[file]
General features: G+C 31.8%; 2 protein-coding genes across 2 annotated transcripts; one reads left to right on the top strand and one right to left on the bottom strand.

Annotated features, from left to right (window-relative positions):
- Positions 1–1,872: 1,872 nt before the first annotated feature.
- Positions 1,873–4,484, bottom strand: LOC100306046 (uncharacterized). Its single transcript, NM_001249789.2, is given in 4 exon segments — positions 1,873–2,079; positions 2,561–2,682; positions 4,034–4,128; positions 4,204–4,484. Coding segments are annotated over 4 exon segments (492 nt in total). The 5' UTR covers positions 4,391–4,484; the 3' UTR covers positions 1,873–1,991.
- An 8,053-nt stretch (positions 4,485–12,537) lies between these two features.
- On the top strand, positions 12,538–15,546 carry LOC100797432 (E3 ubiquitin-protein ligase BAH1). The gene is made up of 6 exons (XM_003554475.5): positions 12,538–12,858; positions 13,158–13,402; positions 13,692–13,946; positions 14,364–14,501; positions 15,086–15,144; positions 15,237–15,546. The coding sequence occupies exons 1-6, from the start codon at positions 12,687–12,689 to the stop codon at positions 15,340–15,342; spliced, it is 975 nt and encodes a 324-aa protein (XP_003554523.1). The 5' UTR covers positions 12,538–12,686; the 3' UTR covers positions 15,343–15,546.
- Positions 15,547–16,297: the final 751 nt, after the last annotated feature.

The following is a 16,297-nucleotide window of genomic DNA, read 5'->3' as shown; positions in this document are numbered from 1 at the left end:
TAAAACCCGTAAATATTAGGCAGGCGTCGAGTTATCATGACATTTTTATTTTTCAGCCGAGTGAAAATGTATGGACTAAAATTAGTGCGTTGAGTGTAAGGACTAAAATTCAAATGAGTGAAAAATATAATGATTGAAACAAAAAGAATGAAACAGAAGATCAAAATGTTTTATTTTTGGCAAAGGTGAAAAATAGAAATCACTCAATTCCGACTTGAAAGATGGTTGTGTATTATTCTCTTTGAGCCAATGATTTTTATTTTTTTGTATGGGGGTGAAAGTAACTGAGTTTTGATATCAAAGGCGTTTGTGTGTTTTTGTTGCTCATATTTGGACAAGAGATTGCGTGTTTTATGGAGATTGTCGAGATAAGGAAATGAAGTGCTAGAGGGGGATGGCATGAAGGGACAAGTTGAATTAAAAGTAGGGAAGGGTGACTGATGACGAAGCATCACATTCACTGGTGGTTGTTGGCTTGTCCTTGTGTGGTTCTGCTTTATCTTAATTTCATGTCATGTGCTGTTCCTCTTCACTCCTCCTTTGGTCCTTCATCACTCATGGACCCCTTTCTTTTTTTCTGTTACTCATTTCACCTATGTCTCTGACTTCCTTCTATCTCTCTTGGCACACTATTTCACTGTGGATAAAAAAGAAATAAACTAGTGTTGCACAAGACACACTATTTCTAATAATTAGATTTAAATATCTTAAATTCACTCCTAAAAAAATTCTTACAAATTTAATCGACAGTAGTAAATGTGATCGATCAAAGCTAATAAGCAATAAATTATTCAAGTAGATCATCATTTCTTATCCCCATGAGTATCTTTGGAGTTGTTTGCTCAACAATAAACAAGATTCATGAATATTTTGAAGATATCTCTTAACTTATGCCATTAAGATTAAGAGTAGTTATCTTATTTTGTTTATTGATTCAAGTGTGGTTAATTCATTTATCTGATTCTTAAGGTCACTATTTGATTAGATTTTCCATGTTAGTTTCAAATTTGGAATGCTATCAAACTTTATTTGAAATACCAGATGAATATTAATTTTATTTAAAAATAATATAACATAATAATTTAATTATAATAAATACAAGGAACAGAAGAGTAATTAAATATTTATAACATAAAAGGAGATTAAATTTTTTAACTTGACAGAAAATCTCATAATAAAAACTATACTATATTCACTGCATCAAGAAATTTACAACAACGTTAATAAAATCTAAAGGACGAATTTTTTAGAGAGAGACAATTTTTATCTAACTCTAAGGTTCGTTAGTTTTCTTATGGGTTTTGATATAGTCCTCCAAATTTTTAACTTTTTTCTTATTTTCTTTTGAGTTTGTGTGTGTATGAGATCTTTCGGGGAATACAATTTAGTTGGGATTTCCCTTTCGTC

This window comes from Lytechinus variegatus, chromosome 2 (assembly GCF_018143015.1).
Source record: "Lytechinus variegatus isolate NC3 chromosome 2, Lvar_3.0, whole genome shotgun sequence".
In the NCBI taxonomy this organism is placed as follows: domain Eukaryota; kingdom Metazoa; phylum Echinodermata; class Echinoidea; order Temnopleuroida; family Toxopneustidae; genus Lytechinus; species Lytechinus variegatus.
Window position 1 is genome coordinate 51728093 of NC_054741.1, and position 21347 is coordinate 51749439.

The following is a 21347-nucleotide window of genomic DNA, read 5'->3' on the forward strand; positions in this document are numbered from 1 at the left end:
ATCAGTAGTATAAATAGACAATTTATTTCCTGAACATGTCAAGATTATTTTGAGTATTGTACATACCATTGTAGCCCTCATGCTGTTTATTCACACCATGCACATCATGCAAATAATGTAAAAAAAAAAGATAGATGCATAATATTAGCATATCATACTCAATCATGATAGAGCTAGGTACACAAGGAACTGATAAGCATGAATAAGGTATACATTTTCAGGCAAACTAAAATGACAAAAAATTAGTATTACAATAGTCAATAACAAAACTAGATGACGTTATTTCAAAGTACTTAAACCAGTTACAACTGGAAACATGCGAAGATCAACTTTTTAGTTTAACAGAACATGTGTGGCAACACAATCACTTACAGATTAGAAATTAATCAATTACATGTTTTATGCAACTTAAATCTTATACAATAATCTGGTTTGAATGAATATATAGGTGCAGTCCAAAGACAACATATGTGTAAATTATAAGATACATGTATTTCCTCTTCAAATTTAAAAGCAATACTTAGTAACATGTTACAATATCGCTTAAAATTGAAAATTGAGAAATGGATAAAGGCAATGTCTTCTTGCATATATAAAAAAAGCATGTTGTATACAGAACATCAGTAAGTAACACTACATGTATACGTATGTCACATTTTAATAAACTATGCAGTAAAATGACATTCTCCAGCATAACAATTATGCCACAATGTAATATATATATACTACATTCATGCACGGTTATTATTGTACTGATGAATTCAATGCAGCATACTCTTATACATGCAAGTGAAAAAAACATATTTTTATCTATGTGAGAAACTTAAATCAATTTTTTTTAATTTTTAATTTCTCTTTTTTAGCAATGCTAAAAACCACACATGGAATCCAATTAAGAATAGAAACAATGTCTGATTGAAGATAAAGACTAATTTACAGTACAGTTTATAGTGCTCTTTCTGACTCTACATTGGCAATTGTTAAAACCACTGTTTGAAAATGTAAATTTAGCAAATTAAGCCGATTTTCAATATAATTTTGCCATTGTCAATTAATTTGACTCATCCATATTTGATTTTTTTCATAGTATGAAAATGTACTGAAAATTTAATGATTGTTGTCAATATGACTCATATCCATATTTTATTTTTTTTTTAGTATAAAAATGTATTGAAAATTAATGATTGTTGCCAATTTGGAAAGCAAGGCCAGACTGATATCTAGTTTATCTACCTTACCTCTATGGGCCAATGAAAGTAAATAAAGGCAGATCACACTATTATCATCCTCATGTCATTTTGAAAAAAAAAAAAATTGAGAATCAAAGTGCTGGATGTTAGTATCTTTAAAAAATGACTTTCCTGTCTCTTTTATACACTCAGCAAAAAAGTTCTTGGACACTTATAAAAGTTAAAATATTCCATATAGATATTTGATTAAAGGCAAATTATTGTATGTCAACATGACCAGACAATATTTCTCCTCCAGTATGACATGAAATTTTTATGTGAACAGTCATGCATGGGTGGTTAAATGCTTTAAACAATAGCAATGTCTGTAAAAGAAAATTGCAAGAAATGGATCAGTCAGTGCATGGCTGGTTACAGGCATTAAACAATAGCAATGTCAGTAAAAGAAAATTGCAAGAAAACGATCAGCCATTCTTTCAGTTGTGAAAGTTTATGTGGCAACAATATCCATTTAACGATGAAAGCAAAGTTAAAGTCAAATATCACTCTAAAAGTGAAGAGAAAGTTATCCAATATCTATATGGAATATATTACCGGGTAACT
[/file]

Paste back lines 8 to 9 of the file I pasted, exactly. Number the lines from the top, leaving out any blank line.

The following is a 16,297-nucleotide window of genomic DNA, read 5'->3' as shown; positions in this document are numbered from 1 at the left end:
TAAAACCCGTAAATATTAGGCAGGCGTCGAGTTATCATGACATTTTTATTTTTCAGCCGAGTGAAAATGTATGGACTAAAATTAGTGCGTTGAGTGTAAGGACTAAAATTCAAATGAGTGAAAAATATAATGATTGAAACAAAAAGAATGAAACAGAAGATCAAAATGTTTTATTTTTGGCAAAGGTGAAAAATAGAAATCACTCAATTCCGACTTGAAAGATGGTTGTGTATTATTCTCTTTGAGCCAATGATTTTTATTTTTTTGTATGGGGGTGAAAGTAACTGAGTTTTGATATCAAAGGCGTTTGTGTGTTTTTGTTGCTCATATTTGGACAAGAGATTGCGTGTTTTATGGAGATTGTCGAGATAAGGAAATGAAGTGCTAGAGGGGGATGGCATGAAGGGACAAGTTGAATTAAAAGTAGGGAAGGGTGACTGATGACGAAGCATCACATTCACTGGTGGTTGTTGGCTTGTCCTTGTGTGGTTCTGCTTTATCTTAATTTCATGTCATGTGCTGTTCCTCTTCACTCCTCCTTTGGTCCTTCATCACTCATGGACCCCTTTCTTTTTTTCTGTTACTCATTTCACCTATGTCTCTGACTTCCTTCTATCTCTCTTGGCACACTATTTCACTGTGGATAAAAAAGAAATAAACTAGTGTTGCACAAGACACACTATTTCTAATAATTAGATTTAAATATCTTAAATTCACTCCTAAAAAAATTCTTACAAATTTAATCGACAGTAGTAAATGTGATCGATCAAAGCTAATAAGCAATAAATTATTCAAGTAGATCATCATTTCTTATCCCCATGAGTATCTTTGGAGTTGTTTGCTCAACAATAAACAAGATTCATGAATATTTTGAAGATATCTCTTAACTTATGCCATTAAGATTAAGAGTAGTTATCTTATTTTGTTTATTGATTCAAGTGTGGTTAATTCATTTATCTGATTCTTAAGGTCACTATTTGATTAGATTTTCCATGTTAGTTTCAAATTTGGAATGCTATCAAACTTTATTTGAAATACCAGATGAATATTAATTTTATTTAAAAATAATATAACATAATAATTTAATTATAATAAATACAAGGAACAGAAGAGTAATTAAATATTTATAACATAAAAGGAGATTAAATTTTTTAACTTGACAGAAAATCTCATAATAAAAACTATACTATATTCACTGCATCAAGAAATTTACAACAACGTTAATAAAATCTAAAGGACGAATTTTTTAGAGAGAGACAATTTTTATCTAACTCTAAGGTTCGTTAGTTTTCTTATGGGTTTTGATATAGTCCTCCAAATTTTTAACTTTTTTCTTATTTTCTTTTGAGTTTGTGTGTGTATGAGATCTTTCGGGGAATACAATTTAGTTGGGATTTCCCTTTCGTC